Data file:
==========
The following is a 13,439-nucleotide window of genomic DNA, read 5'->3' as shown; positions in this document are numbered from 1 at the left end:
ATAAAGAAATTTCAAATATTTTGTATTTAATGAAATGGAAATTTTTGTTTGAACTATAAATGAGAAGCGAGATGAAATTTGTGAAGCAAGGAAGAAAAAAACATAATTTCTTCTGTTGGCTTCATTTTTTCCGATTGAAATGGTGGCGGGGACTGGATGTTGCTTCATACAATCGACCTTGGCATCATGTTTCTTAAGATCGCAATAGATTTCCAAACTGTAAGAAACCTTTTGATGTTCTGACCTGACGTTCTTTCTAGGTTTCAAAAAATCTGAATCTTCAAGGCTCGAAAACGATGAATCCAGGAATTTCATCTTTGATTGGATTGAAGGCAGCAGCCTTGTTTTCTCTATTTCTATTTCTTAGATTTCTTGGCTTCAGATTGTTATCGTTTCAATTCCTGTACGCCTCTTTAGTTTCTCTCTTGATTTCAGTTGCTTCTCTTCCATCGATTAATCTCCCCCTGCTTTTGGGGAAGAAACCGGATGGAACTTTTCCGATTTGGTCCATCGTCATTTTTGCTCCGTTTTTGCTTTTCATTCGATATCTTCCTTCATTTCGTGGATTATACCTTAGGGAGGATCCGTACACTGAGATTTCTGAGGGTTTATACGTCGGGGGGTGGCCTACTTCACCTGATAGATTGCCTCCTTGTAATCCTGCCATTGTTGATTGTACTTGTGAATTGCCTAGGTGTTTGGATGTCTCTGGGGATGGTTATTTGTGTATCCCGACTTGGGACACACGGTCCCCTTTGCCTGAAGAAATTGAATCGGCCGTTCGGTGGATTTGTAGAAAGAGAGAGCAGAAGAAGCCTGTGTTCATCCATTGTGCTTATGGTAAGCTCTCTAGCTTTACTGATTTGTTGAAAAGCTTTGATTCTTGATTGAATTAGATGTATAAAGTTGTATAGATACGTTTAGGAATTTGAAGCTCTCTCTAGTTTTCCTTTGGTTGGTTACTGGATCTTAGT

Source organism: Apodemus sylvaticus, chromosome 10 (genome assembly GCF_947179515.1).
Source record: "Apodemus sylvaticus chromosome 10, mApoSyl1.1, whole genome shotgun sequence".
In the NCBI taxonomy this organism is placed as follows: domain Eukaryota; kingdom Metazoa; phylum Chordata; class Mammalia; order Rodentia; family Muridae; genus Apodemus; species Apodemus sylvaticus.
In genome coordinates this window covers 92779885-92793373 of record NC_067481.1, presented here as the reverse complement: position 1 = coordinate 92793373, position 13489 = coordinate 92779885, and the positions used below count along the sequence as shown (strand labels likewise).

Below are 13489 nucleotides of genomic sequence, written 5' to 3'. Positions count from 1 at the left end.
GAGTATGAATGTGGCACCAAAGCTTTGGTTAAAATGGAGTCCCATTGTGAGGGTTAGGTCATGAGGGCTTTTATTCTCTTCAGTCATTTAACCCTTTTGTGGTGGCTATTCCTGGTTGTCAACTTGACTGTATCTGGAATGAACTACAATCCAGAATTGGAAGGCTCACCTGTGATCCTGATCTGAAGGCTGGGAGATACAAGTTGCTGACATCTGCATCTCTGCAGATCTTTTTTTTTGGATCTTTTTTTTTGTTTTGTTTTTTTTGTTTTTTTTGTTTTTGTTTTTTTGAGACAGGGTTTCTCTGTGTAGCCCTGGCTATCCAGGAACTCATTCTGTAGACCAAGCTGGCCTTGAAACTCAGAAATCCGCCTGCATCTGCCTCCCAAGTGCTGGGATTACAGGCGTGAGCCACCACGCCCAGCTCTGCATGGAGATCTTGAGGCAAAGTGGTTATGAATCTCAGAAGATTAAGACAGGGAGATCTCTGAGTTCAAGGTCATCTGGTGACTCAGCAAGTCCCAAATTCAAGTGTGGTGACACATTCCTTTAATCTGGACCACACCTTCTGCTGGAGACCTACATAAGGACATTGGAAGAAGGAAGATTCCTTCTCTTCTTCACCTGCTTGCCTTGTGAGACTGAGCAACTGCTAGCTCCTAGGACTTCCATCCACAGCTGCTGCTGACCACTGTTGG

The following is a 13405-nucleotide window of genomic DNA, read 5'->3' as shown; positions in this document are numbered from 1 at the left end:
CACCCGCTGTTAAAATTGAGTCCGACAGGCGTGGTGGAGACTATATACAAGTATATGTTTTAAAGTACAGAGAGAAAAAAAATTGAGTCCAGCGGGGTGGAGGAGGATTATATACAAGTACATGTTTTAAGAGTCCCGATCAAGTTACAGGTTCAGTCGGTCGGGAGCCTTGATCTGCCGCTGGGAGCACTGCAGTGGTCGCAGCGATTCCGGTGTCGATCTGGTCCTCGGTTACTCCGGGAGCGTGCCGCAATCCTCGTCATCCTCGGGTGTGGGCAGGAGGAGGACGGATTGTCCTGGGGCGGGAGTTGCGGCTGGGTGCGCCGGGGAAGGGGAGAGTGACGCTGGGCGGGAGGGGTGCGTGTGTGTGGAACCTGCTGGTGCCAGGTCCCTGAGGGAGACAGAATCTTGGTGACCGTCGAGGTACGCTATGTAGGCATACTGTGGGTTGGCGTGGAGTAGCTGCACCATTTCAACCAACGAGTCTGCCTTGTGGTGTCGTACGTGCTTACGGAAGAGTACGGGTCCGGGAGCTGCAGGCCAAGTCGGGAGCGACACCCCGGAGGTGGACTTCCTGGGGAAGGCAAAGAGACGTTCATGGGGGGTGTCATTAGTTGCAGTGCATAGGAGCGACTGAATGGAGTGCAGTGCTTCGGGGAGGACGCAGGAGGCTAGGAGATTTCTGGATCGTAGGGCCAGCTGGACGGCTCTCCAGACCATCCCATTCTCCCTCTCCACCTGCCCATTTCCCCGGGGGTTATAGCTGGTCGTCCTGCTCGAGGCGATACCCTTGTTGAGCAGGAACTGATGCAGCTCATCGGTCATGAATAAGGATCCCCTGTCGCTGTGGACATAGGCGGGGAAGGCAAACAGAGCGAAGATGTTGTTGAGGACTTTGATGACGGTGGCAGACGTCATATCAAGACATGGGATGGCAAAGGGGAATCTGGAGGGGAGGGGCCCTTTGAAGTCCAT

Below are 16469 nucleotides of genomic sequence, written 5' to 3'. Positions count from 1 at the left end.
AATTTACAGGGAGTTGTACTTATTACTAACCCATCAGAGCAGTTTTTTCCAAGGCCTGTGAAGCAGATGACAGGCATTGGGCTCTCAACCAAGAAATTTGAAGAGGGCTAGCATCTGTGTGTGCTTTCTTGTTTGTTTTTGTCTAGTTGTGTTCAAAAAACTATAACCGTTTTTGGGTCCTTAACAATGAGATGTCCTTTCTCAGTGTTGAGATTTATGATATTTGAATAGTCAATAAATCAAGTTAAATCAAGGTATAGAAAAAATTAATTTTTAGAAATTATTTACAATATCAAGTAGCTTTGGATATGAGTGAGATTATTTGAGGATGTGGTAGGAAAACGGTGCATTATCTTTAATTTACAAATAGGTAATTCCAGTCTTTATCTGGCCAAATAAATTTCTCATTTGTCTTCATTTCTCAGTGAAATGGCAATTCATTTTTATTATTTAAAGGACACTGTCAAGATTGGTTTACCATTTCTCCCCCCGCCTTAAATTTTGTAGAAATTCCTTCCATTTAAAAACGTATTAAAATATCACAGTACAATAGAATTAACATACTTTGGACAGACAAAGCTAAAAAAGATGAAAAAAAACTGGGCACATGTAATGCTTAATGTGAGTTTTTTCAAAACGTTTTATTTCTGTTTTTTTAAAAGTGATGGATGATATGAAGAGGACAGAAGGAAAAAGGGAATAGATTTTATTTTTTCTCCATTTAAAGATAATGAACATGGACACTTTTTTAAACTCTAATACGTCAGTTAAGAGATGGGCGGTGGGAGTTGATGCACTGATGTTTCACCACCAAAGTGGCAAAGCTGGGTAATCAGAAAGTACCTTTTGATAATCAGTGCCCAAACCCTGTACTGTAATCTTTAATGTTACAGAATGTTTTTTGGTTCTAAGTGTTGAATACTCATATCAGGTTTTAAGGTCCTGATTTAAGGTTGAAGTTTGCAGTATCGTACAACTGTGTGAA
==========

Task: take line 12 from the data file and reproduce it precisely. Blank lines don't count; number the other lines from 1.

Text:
AATTTACAGGGAGTTGTACTTATTACTAACCCATCAGAGCAGTTTTTTCCAAGGCCTGTGAAGCAGATGACAGGCATTGGGCTCTCAACCAAGAAATTTGAAGAGGGCTAGCATCTGTGTGTGCTTTCTTGTTTGTTTTTGTCTAGTTGTGTTCAAAAAACTATAACCGTTTTTGGGTCCTTAACAATGAGATGTCCTTTCTCAGTGTTGAGATTTATGATATTTGAATAGTCAATAAATCAAGTTAAATCAAGGTATAGAAAAAATTAATTTTTAGAAATTATTTACAATATCAAGTAGCTTTGGATATGAGTGAGATTATTTGAGGATGTGGTAGGAAAACGGTGCATTATCTTTAATTTACAAATAGGTAATTCCAGTCTTTATCTGGCCAAATAAATTTCTCATTTGTCTTCATTTCTCAGTGAAATGGCAATTCATTTTTATTATTTAAAGGACACTGTCAAGATTGGTTTACCATTTCTCCCCCCGCCTTAAATTTTGTAGAAATTCCTTCCATTTAAAAACGTATTAAAATATCACAGTACAATAGAATTAACATACTTTGGACAGACAAAGCTAAAAAAGATGAAAAAAAACTGGGCACATGTAATGCTTAATGTGAGTTTTTTCAAAACGTTTTATTTCTGTTTTTTTAAAAGTGATGGATGATATGAAGAGGACAGAAGGAAAAAGGGAATAGATTTTATTTTTTCTCCATTTAAAGATAATGAACATGGACACTTTTTTAAACTCTAATACGTCAGTTAAGAGATGGGCGGTGGGAGTTGATGCACTGATGTTTCACCACCAAAGTGGCAAAGCTGGGTAATCAGAAAGTACCTTTTGATAATCAGTGCCCAAACCCTGTACTGTAATCTTTAATGTTACAGAATGTTTTTTGGTTCTAAGTGTTGAATACTCATATCAGGTTTTAAGGTCCTGATTTAAGGTTGAAGTTTGCAGTATCGTACAACTGTGTGAA